A.C.L.U. Dinner: Being Among My People

The Constitution of the United States begins with the words “We the People…”. But we don’t have anything resembling “we the people”, as the election clearly revealed. Hillary won the popular vote. In the archaic electoral college system, Republicans swept the table. In January, they will add a hard-right Republican conservative Supreme Court majority, potentially in place for decades. The basic constitutional rights of all Americans will be bent to fit the fears and prejudices of angry white Christian conservatives. Welcome to a return of Jim Crow nation, as vendors in the public marketplace get to deny service to anyone they object to, based solely on religious beliefs. Welcome to using the power of the state to control a woman’s body for nine months, simply because she becomes pregnant.

On Saturday night I went to the A.C.L.U./Washington dinner, where I listened to speaker after speaker promising to fight the coming onslaught against our civil rights. I made my first contribution, and a rather large one. My fear is that all roads for the A.C.L.U. wind up at the Supreme Court — soon to be the hard right Republican Supreme Court. Justice is not, as Chief Justice Roberts said, a matter of calling balls and strikes. Justice is in the eye of the beholder. In 1944, in Korematsu v. The United States, the Supreme Court upheld the constitutionality of the exclusion order leading to the internment of Japanese American citizens. The decision was never overturned, even though in 2011 the DOJ — under President Obama — conceding that the Solicitor General’s defense of the policy was in error. That’s cold comfort to those Japanese American families who lost their homes, their livelihoods, and their freedom for the duration of the internment.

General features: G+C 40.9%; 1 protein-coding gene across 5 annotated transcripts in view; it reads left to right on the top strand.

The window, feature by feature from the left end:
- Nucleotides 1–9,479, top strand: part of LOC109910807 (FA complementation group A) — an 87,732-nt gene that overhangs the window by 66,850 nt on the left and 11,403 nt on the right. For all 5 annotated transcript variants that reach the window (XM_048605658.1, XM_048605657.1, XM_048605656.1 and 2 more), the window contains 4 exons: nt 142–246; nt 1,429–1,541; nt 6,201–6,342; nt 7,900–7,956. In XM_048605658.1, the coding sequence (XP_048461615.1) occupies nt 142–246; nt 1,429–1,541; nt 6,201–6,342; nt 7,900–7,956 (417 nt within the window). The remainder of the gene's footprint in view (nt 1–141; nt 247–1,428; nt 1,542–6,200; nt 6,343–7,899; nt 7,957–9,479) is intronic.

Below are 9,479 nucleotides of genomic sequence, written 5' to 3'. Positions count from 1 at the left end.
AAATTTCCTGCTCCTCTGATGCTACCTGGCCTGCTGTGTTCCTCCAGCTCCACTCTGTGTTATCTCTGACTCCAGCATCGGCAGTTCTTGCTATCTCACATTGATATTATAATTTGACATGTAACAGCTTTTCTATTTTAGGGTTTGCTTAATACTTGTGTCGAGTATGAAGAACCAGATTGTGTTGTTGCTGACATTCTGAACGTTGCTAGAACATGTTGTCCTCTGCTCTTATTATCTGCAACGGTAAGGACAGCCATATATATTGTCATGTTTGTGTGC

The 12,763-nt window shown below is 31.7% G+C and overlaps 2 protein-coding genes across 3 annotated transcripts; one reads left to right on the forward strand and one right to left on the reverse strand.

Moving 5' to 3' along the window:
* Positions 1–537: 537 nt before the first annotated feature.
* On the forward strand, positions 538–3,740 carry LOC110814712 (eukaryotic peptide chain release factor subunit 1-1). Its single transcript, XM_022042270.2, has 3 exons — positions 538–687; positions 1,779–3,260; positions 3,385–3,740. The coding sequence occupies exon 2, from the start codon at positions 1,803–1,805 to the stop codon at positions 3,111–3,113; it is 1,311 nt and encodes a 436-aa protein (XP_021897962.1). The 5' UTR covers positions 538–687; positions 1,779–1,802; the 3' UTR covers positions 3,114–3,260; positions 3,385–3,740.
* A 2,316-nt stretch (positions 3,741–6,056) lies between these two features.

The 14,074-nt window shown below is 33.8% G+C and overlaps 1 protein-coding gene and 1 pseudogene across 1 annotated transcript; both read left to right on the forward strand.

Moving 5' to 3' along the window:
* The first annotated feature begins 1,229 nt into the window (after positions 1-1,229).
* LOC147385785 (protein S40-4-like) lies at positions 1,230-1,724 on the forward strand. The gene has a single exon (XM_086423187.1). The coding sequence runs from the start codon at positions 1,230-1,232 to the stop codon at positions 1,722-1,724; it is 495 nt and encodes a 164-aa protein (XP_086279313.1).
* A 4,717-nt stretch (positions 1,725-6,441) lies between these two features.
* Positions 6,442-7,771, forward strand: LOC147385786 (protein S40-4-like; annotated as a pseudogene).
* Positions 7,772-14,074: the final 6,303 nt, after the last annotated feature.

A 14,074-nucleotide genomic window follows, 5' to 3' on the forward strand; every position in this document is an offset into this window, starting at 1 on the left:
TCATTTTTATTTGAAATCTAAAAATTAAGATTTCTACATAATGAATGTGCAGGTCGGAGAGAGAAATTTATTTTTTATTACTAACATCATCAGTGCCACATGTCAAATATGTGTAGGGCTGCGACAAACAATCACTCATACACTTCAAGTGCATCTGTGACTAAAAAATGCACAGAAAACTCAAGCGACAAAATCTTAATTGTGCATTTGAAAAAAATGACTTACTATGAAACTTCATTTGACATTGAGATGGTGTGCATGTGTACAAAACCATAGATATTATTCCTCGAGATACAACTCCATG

I found it comforting to be at the A.C.L.U. dinner. These are my people. The election showed me that instead of “we the people”, we have “my people v. not my people”. The two camps don’t have the same news sources, or eat the same kinds of food, or worship together, or vacation in the same places, or seek out the same occupations, or teach their children the same beliefs and values. Increasingly the warring camps don’t respect each other, and it seems that we don’t even like each other.

I’m not sure where this goes in a democracy, but it doesn’t seem like a strength.

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